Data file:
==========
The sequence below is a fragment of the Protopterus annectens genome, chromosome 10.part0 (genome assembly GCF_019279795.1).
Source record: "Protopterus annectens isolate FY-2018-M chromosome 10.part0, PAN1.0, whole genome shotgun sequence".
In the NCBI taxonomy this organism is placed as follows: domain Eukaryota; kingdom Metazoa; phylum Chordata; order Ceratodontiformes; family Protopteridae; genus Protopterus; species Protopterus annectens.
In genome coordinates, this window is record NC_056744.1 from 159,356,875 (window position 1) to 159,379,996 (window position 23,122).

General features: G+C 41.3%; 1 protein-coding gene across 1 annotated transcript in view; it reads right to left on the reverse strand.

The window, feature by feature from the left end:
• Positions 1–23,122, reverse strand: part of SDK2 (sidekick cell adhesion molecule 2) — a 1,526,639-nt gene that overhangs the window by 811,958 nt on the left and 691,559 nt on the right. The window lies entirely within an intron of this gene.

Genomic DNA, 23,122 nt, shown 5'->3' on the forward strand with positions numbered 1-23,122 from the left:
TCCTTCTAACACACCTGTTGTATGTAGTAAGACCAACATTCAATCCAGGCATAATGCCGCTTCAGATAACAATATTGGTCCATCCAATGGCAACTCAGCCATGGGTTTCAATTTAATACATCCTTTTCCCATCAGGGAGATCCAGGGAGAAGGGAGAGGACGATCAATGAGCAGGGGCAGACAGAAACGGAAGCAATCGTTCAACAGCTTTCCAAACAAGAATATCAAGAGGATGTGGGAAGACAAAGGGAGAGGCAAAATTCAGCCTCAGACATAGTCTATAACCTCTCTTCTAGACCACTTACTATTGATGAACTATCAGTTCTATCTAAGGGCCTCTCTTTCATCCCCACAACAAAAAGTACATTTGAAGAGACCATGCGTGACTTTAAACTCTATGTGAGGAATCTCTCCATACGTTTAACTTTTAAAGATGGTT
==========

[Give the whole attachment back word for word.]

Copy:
The sequence below is a fragment of the Protopterus annectens genome, chromosome 10.part0 (genome assembly GCF_019279795.1).
Source record: "Protopterus annectens isolate FY-2018-M chromosome 10.part0, PAN1.0, whole genome shotgun sequence".
In the NCBI taxonomy this organism is placed as follows: domain Eukaryota; kingdom Metazoa; phylum Chordata; order Ceratodontiformes; family Protopteridae; genus Protopterus; species Protopterus annectens.
In genome coordinates, this window is record NC_056744.1 from 159,356,875 (window position 1) to 159,379,996 (window position 23,122).

General features: G+C 41.3%; 1 protein-coding gene across 1 annotated transcript in view; it reads right to left on the reverse strand.

The window, feature by feature from the left end:
• Positions 1–23,122, reverse strand: part of SDK2 (sidekick cell adhesion molecule 2) — a 1,526,639-nt gene that overhangs the window by 811,958 nt on the left and 691,559 nt on the right. The window lies entirely within an intron of this gene.

Genomic DNA, 23,122 nt, shown 5'->3' on the forward strand with positions numbered 1-23,122 from the left:
TCCTTCTAACACACCTGTTGTATGTAGTAAGACCAACATTCAATCCAGGCATAATGCCGCTTCAGATAACAATATTGGTCCATCCAATGGCAACTCAGCCATGGGTTTCAATTTAATACATCCTTTTCCCATCAGGGAGATCCAGGGAGAAGGGAGAGGACGATCAATGAGCAGGGGCAGACAGAAACGGAAGCAATCGTTCAACAGCTTTCCAAACAAGAATATCAAGAGGATGTGGGAAGACAAAGGGAGAGGCAAAATTCAGCCTCAGACATAGTCTATAACCTCTCTTCTAGACCACTTACTATTGATGAACTATCAGTTCTATCTAAGGGCCTCTCTTTCATCCCCACAACAAAAAGTACATTTGAAGAGACCATGCGTGACTTTAAACTCTATGTGAGGAATCTCTCCATACGTTTAACTTTTAAAGATGGTT